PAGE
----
Essay winner puts theory into practice in China

16 April 2013

Government and International Relations student Sam Johnson has long held an interest in foreign relations. But when he entered an essay competition on China-Australia diplomacy, he had no idea how much of a leg-up it would give him in the so-called 'Asian Century'.

The second year student Arts student said he knew little about China when he first spotted the China Studies Centre's essay competition, 'Australia and China: Celebrating 40 Years of Diplomatic Relations', late last year.

"China had always intrigued me throughout my studies, but it was not until I entered the competition that my interest really grew," he says. "I found that China's history, culture and politics are incredibly interesting topics of study."

Sam became so enamoured with China that, when he found out he had won a prize in the essay competition, he used the cash to help fund a trip to the country.

"I wanted to do something significant with the money that would both consolidate my knowledge and provide a further opportunity to study China," says Sam.

Rather than fritter the prize money away on mundane student costs like coffee, textbooks, and transport, Sam departed for Beijing on a journey to experience first-hand the subjects he had investigated in his essay.

He explored the city's major tourist attractions, including Tiananmen Square, before travelling with a tour group to Xi'an and the tiny town of Yangshuo, perched among the mountains.

For Sam, the scenic highlight of the trip was the Great Wall of China. "It's simply astonishing, and seeing it wrap around the surrounding mountains and then disappear into the distance was breathtaking," he says.

Sam Johnson
Sam Johnson on his trip to China, part-funded by prize money from the China Studies Centre's essay competition.

But the spectacular scene was no match for Sam's everyday encounters with the Chinese people themselves, which he describes as the most "invaluable" part of his travels.

"I had many opportunities to discuss with locals the issues which I had addressed in my essay, such as the politics of China and its economy and Australia's place in the Asia-Pacific region," he explains.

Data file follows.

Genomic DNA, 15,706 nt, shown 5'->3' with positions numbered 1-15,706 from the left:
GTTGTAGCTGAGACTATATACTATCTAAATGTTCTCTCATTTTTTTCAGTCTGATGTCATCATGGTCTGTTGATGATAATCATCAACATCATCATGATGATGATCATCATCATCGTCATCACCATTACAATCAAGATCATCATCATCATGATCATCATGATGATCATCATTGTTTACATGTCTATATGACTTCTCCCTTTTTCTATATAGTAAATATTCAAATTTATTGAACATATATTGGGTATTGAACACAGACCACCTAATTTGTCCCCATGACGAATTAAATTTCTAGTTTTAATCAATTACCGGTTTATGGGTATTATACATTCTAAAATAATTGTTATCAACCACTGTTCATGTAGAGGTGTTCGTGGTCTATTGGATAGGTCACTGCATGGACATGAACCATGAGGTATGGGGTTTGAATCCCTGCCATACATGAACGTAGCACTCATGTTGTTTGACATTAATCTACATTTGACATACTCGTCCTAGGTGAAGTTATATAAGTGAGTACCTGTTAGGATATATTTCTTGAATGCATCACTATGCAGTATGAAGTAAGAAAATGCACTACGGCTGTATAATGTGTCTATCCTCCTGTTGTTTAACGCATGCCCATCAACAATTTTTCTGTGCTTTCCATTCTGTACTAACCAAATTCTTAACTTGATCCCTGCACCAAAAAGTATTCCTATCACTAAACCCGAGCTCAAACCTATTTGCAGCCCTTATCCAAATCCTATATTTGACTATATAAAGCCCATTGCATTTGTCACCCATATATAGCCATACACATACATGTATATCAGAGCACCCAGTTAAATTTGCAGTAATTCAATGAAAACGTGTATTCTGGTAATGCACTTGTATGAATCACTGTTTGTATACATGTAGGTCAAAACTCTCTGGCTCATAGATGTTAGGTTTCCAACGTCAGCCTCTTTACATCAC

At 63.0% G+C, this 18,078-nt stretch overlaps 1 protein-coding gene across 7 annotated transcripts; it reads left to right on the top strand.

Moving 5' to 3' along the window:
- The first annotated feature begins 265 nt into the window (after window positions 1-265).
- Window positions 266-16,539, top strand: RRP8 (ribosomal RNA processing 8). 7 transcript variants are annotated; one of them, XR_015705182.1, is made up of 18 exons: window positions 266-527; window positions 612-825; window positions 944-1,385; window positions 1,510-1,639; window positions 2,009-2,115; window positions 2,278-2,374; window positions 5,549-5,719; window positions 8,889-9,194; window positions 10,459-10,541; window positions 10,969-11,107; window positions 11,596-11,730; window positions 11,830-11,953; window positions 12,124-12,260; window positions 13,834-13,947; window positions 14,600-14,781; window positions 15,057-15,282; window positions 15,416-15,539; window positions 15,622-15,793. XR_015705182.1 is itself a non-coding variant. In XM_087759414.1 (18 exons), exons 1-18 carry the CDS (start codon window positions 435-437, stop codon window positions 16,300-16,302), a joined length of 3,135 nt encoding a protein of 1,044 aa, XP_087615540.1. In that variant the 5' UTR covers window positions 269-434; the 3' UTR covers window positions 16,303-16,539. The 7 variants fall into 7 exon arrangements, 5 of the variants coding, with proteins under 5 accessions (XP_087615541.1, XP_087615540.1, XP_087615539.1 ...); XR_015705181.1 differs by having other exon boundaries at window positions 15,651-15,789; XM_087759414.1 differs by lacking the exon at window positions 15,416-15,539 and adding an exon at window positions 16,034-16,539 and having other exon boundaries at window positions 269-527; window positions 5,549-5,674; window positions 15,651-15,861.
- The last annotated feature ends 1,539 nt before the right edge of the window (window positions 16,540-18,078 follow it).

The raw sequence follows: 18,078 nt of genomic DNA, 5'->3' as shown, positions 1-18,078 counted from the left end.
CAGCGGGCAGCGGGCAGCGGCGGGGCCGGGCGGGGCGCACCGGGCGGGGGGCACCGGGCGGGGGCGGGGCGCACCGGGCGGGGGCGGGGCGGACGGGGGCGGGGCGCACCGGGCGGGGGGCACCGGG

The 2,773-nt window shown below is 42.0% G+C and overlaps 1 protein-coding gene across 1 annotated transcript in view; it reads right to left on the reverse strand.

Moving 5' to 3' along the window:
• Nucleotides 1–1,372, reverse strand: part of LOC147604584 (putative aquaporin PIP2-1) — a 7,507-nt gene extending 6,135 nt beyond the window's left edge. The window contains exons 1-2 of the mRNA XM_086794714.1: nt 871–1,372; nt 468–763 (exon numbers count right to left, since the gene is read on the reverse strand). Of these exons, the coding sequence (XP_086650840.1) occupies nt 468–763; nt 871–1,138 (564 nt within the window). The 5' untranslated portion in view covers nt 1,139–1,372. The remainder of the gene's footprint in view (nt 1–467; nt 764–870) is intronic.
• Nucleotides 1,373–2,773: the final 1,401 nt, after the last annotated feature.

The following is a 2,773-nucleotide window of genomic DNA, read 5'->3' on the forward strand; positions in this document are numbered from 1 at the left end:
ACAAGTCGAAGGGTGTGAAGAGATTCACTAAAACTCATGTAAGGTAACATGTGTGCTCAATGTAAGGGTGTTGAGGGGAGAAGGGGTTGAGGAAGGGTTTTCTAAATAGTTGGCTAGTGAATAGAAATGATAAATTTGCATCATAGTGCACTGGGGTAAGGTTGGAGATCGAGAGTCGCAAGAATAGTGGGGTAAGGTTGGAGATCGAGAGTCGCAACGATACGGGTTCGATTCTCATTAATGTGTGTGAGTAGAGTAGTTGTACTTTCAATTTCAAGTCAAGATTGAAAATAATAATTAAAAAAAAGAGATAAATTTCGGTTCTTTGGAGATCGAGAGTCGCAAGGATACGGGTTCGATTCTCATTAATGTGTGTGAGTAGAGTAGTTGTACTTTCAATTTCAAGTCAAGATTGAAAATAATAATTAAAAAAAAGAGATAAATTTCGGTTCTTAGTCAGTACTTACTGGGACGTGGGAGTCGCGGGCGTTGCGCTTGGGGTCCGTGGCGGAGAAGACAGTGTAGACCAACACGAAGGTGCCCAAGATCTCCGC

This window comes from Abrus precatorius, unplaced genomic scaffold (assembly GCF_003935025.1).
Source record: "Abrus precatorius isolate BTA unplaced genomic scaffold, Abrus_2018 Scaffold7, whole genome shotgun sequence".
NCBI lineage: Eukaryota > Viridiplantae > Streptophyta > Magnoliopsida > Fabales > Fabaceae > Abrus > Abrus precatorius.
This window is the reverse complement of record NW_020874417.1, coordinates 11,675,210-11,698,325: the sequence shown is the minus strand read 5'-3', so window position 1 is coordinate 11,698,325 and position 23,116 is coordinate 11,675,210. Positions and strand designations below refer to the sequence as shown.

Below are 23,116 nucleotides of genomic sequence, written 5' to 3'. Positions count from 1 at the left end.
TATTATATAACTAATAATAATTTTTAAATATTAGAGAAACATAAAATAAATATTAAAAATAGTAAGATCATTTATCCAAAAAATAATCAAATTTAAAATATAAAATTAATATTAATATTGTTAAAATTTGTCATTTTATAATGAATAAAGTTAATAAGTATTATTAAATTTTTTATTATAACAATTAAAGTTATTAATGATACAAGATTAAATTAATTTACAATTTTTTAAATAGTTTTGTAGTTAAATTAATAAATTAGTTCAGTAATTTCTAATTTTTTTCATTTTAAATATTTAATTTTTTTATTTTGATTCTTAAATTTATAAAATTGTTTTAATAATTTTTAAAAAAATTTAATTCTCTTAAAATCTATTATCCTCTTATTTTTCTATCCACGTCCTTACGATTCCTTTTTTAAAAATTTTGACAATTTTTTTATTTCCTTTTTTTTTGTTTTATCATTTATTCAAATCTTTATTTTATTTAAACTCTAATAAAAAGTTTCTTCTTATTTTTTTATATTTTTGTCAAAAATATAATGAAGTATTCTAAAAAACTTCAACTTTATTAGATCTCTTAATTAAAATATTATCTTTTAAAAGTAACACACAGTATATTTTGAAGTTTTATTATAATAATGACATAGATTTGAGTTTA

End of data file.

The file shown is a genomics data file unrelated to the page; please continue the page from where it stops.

Sam found the Chinese people equally willing to learn about Australian culture. "My tour leader, Evan, was from Xi'an and was mutually interested in our vastly different societies."

Through both the essay and his travels, Sam has realised that the economic interdependency between China and Australia is only just the beginning of the two countries' relationship.

"I think the knowledge and skills that I have taken away from this experience could help me in multiple career paths - be it business, media or perhaps public service," he says. "Australia is geographically positioned in a region that will be of substantial importance in the 21st Century."

The essay competition drew 63 entries in Chinese and 39 in English from across both Australia and China, with winners presented their awards at a special ceremony in November last year by Her Excellency Professor Marie Bashir, Governor of NSW and former Chancellor of the University of Sydney, as well as His Excellency Mr Duan Jielong, Consul-General of the People's Republic of China in Sydney.

The competition was generously sponsored by William Chiu, Chairman of the Australian Council for the Promotion of Peaceful Reunification of China, and supported by Australia's Department of Foreign Affairs and Trade, Xinhua News Agency, Sydney Bureau and the Australian New Express Daily. The full list of essay competition winners is available on the China Studies Centre's website.

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Contact: Emily Jones

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